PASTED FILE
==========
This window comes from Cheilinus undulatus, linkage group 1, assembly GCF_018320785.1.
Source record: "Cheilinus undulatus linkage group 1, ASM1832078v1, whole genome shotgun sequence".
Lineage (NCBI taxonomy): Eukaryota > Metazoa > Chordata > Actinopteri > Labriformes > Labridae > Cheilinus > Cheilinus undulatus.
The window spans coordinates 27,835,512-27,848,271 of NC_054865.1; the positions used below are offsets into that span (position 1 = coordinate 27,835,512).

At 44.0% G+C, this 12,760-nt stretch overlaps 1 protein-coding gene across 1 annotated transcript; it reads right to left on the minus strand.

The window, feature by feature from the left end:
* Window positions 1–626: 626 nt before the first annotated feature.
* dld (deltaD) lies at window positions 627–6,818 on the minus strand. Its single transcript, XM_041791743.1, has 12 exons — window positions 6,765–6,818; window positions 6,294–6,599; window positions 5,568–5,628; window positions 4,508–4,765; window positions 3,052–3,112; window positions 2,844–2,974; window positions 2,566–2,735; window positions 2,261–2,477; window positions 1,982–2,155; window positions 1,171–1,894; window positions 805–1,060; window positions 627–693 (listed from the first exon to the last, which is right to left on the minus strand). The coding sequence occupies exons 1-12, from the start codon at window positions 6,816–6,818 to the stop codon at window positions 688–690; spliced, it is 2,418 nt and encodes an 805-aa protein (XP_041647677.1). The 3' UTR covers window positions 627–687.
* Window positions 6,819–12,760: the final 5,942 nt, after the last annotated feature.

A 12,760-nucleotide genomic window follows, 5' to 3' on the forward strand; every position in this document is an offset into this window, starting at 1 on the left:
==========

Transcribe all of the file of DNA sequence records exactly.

This window comes from Cheilinus undulatus, linkage group 1, assembly GCF_018320785.1.
Source record: "Cheilinus undulatus linkage group 1, ASM1832078v1, whole genome shotgun sequence".
Lineage (NCBI taxonomy): Eukaryota > Metazoa > Chordata > Actinopteri > Labriformes > Labridae > Cheilinus > Cheilinus undulatus.
The window spans coordinates 27,835,512-27,848,271 of NC_054865.1; the positions used below are offsets into that span (position 1 = coordinate 27,835,512).

At 44.0% G+C, this 12,760-nt stretch overlaps 1 protein-coding gene across 1 annotated transcript; it reads right to left on the minus strand.

The window, feature by feature from the left end:
* Window positions 1–626: 626 nt before the first annotated feature.
* dld (deltaD) lies at window positions 627–6,818 on the minus strand. Its single transcript, XM_041791743.1, has 12 exons — window positions 6,765–6,818; window positions 6,294–6,599; window positions 5,568–5,628; window positions 4,508–4,765; window positions 3,052–3,112; window positions 2,844–2,974; window positions 2,566–2,735; window positions 2,261–2,477; window positions 1,982–2,155; window positions 1,171–1,894; window positions 805–1,060; window positions 627–693 (listed from the first exon to the last, which is right to left on the minus strand). The coding sequence occupies exons 1-12, from the start codon at window positions 6,816–6,818 to the stop codon at window positions 688–690; spliced, it is 2,418 nt and encodes an 805-aa protein (XP_041647677.1). The 3' UTR covers window positions 627–687.
* Window positions 6,819–12,760: the final 5,942 nt, after the last annotated feature.

A 12,760-nucleotide genomic window follows, 5' to 3' on the forward strand; every position in this document is an offset into this window, starting at 1 on the left: